- The newer version of YNAB doesn’t have the annoyances that previous version of the app had. For example, you can switch between multiple budgets without having to restart, there is an account reconciliation wizard, you can drill down your reports more easily, and so forth.
- They offer a free workshop that shows you how to use the YNAB system and how to create and maintain your budget. Some people say that the workshop class is actually the best advert for the YNAB app because it shows the app and many of its most important functions.
- We are all aware of the sort of free trials that credit bureaus pull where you have a free trial and you are then charged at the end of it if you do not get your free trial account closed beforehand. YNAB (You Need A Budget) doesn’t pull that sort of trick. If you sign up for their free trial, then your subscription ends when the free trial is over. You are not charged for another session.
- There is a “Debt pay down” and “Goal Tracking” function that may help some people reach their debt repayment goals and their saving goals. I don’t personally think that the debt-repayment tools would have worked for me back in the days when I was in debt, but they may work for some people. The ability to see your debts and your debt-repayment progress displayed as colorful visualizations may be very helpful. Being able to see your debt and your repayment efforts in a more visual way may help to shake you out of your debt apathy and into action.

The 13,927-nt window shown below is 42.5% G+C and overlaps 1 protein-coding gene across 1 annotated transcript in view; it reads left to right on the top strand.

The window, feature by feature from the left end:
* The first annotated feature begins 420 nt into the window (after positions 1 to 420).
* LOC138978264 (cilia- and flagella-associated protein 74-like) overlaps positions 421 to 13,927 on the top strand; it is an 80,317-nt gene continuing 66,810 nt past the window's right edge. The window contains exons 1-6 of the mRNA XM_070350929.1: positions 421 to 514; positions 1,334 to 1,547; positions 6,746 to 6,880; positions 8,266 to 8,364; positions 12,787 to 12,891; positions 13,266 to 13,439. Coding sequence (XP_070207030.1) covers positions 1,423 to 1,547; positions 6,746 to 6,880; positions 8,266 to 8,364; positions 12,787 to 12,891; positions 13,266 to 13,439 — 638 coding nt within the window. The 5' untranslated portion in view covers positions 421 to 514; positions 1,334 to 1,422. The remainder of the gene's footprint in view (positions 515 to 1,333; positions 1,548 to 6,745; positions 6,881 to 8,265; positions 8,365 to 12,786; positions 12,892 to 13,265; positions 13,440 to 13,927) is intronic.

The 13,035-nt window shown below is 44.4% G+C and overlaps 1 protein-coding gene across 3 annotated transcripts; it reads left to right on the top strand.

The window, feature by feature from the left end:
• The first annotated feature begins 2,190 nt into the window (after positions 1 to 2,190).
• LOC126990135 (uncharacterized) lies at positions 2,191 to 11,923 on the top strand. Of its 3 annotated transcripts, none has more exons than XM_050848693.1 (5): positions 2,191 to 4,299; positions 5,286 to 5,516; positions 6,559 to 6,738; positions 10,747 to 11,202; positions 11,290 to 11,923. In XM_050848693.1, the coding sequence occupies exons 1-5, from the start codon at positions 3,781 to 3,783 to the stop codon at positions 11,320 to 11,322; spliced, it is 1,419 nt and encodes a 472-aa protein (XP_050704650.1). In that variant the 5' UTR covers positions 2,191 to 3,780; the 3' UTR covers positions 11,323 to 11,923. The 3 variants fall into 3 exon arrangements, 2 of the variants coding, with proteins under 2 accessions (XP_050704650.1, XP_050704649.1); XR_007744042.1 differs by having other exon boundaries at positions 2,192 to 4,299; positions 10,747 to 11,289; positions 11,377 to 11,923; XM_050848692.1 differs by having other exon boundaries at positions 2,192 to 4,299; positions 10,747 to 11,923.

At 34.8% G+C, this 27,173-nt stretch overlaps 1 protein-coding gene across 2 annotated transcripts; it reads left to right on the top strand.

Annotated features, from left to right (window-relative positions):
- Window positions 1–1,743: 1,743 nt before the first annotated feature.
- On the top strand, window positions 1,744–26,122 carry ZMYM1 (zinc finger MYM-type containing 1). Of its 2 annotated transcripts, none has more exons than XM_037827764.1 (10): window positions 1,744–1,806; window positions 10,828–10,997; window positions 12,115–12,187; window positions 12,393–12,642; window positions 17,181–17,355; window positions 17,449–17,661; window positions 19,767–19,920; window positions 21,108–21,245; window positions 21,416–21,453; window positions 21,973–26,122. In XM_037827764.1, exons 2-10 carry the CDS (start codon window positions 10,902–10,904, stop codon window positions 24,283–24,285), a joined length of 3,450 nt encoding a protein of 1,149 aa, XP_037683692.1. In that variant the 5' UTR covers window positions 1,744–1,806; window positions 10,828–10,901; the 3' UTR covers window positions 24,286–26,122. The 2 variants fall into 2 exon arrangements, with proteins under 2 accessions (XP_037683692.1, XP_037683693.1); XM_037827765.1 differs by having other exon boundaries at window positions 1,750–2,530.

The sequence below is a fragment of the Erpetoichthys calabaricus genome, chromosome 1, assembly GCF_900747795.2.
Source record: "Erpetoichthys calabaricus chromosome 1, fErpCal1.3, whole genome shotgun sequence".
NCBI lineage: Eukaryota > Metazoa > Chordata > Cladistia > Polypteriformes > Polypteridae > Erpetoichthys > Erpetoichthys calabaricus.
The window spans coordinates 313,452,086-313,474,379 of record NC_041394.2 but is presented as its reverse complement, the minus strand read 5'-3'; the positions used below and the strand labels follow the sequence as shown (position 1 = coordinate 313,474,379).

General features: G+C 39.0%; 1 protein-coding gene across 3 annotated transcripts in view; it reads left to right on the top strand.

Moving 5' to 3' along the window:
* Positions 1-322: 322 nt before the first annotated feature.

YNAB (You Need A Budget) – Cons
I know that some of these downsides are a little weak, and some of them even double over as upsides. Nevertheless, here are a few immutable facts about YNAB; it is up to you to decide if they are pros or cons.
- You have to enter your information manully, which means your budget is high maintenance. If you forget to enter your information, then it piles up and becomes a hassle. Plus, if you forget for a while, then your budgets become useless. There are upsides to entering the information manually, but the amount of effort this app demands is a definite downside.
- There are going to be times when your purchases do not fit into the categories that YNAB has on offer. You will have to alter your budget in a way that allows you to enter your purchases in the most intelligent manner.
- You are going to have to build a habit for entering information into your YNAB. I feel rather bad for entering this as a downside to using YNAB (You Need A Budget) because I am also not a fan of budgeting apps that link to your bank account and enter transactions automatically because I don’t trust apps with my financial information.
- There is a certain amount of learning required in order to use YNAB. It is not the sort of app you can pick up and use intuitively. Some may consider this to be an upside because a sophisticated budgeting app will have a hard time being intuitive (user-friendly – yes, intuitive – no). Still, you are going to have to learn how to use this app before you start enjoying its benefits.